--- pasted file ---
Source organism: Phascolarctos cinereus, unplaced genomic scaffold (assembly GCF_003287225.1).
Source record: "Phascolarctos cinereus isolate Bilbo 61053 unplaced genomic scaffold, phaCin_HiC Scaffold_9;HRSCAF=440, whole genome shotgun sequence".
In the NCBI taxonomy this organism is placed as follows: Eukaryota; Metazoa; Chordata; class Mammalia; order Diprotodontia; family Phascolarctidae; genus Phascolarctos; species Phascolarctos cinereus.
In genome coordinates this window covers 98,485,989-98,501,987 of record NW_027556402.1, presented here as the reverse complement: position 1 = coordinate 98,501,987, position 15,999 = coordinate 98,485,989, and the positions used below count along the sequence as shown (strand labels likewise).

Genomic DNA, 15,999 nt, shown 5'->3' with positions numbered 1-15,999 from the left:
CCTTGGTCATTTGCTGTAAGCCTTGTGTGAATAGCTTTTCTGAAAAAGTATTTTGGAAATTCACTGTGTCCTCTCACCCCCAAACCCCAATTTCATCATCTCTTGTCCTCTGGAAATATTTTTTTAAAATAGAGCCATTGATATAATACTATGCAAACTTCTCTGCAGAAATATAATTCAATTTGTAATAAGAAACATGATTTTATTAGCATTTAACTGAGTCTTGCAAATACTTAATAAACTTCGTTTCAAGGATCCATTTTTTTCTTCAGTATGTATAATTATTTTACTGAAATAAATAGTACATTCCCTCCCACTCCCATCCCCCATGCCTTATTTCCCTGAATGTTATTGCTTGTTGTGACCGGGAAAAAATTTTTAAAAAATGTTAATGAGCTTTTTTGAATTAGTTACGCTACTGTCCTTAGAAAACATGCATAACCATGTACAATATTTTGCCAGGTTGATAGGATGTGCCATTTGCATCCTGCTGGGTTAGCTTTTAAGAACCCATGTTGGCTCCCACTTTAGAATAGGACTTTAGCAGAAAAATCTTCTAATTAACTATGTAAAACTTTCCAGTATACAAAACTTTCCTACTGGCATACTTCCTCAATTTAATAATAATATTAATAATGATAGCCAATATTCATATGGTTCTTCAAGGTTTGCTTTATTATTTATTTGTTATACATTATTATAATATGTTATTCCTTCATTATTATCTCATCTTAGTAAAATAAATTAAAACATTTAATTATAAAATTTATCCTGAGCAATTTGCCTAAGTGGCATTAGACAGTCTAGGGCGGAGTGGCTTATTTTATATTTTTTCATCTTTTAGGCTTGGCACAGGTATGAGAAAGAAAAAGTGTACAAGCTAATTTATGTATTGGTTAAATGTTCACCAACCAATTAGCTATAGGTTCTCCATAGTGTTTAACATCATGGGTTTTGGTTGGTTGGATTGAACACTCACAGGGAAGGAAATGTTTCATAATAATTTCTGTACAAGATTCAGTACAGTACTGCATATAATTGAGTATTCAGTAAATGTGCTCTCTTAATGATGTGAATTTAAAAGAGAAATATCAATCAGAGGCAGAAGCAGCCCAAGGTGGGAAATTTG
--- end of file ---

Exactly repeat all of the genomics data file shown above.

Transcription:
Source organism: Phascolarctos cinereus, unplaced genomic scaffold (assembly GCF_003287225.1).
Source record: "Phascolarctos cinereus isolate Bilbo 61053 unplaced genomic scaffold, phaCin_HiC Scaffold_9;HRSCAF=440, whole genome shotgun sequence".
In the NCBI taxonomy this organism is placed as follows: Eukaryota; Metazoa; Chordata; class Mammalia; order Diprotodontia; family Phascolarctidae; genus Phascolarctos; species Phascolarctos cinereus.
In genome coordinates this window covers 98,485,989-98,501,987 of record NW_027556402.1, presented here as the reverse complement: position 1 = coordinate 98,501,987, position 15,999 = coordinate 98,485,989, and the positions used below count along the sequence as shown (strand labels likewise).

Genomic DNA, 15,999 nt, shown 5'->3' with positions numbered 1-15,999 from the left:
CCTTGGTCATTTGCTGTAAGCCTTGTGTGAATAGCTTTTCTGAAAAAGTATTTTGGAAATTCACTGTGTCCTCTCACCCCCAAACCCCAATTTCATCATCTCTTGTCCTCTGGAAATATTTTTTTAAAATAGAGCCATTGATATAATACTATGCAAACTTCTCTGCAGAAATATAATTCAATTTGTAATAAGAAACATGATTTTATTAGCATTTAACTGAGTCTTGCAAATACTTAATAAACTTCGTTTCAAGGATCCATTTTTTTCTTCAGTATGTATAATTATTTTACTGAAATAAATAGTACATTCCCTCCCACTCCCATCCCCCATGCCTTATTTCCCTGAATGTTATTGCTTGTTGTGACCGGGAAAAAATTTTTAAAAAATGTTAATGAGCTTTTTTGAATTAGTTACGCTACTGTCCTTAGAAAACATGCATAACCATGTACAATATTTTGCCAGGTTGATAGGATGTGCCATTTGCATCCTGCTGGGTTAGCTTTTAAGAACCCATGTTGGCTCCCACTTTAGAATAGGACTTTAGCAGAAAAATCTTCTAATTAACTATGTAAAACTTTCCAGTATACAAAACTTTCCTACTGGCATACTTCCTCAATTTAATAATAATATTAATAATGATAGCCAATATTCATATGGTTCTTCAAGGTTTGCTTTATTATTTATTTGTTATACATTATTATAATATGTTATTCCTTCATTATTATCTCATCTTAGTAAAATAAATTAAAACATTTAATTATAAAATTTATCCTGAGCAATTTGCCTAAGTGGCATTAGACAGTCTAGGGCGGAGTGGCTTATTTTATATTTTTTCATCTTTTAGGCTTGGCACAGGTATGAGAAAGAAAAAGTGTACAAGCTAATTTATGTATTGGTTAAATGTTCACCAACCAATTAGCTATAGGTTCTCCATAGTGTTTAACATCATGGGTTTTGGTTGGTTGGATTGAACACTCACAGGGAAGGAAATGTTTCATAATAATTTCTGTACAAGATTCAGTACAGTACTGCATATAATTGAGTATTCAGTAAATGTGCTCTCTTAATGATGTGAATTTAAAAGAGAAATATCAATCAGAGGCAGAAGCAGCCCAAGGTGGGAAATTTG